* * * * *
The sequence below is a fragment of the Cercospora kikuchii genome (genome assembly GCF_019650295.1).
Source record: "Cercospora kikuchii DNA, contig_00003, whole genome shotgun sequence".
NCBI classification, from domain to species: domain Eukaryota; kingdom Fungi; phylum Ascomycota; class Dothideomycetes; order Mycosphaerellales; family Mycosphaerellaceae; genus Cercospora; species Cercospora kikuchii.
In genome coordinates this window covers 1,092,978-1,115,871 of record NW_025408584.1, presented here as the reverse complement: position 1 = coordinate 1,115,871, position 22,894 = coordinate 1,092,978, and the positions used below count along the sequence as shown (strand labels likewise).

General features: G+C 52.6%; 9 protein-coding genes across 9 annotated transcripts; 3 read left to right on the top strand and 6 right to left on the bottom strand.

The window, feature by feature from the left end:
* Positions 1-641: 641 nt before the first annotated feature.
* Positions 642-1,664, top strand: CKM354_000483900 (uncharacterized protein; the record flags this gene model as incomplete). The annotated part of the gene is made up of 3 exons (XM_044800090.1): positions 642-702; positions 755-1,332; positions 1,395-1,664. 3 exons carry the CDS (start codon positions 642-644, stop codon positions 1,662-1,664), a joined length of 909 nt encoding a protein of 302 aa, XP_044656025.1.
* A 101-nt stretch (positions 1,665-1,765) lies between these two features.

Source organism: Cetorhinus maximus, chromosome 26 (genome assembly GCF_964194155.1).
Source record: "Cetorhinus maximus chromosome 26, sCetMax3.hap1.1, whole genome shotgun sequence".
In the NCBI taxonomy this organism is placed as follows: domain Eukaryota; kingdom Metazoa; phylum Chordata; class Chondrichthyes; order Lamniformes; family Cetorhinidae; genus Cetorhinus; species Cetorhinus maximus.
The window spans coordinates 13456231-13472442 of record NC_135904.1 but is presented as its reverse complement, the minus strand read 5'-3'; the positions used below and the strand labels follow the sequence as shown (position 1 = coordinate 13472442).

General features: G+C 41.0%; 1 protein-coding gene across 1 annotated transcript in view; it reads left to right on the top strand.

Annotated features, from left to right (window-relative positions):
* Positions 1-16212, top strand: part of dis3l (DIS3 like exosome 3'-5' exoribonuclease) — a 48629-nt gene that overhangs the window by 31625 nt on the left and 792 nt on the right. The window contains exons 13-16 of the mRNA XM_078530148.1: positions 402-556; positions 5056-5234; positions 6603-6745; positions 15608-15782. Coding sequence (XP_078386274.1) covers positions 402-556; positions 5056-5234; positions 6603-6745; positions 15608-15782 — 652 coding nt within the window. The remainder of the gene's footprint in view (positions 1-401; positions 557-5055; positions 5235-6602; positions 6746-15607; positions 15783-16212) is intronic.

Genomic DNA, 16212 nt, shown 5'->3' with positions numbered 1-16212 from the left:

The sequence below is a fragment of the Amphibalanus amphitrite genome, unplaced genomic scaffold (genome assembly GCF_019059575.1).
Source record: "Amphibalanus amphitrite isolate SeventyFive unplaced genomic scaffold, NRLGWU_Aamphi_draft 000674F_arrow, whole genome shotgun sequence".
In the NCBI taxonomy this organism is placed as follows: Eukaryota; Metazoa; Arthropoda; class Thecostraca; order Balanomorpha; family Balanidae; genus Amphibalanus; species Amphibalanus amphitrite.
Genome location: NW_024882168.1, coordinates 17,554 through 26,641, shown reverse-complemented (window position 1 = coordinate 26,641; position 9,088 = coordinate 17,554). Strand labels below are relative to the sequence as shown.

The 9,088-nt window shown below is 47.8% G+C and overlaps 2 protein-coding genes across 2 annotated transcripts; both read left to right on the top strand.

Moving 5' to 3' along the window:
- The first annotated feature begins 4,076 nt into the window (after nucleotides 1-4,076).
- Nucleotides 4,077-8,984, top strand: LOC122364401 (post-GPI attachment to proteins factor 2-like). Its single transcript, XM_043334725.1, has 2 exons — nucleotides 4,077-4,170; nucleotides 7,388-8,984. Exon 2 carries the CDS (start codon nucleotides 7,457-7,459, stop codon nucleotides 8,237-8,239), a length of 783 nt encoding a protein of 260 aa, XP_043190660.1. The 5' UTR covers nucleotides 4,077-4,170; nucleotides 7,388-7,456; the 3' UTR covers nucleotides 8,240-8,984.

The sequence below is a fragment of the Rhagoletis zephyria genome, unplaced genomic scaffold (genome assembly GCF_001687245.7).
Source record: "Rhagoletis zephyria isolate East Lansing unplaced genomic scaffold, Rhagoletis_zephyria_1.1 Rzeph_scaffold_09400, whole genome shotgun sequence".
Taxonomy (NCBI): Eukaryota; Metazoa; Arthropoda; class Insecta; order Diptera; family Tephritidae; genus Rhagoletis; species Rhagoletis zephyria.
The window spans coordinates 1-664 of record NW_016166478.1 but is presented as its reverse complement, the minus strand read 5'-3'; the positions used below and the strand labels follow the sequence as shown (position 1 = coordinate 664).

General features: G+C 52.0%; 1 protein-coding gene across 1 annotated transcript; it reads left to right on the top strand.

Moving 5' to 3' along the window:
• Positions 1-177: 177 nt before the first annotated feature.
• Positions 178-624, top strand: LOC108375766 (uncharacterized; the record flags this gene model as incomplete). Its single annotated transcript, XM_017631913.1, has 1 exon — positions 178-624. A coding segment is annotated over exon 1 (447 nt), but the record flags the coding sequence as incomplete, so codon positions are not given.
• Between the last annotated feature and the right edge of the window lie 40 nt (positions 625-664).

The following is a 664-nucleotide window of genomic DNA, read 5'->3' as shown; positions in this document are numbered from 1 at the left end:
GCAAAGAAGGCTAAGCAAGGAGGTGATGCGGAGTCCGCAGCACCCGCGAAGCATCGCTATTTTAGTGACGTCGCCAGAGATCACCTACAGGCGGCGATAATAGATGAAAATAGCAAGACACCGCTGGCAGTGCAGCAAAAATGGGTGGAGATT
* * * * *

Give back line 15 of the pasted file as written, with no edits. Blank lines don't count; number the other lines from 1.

Annotated features, from left to right (window-relative positions):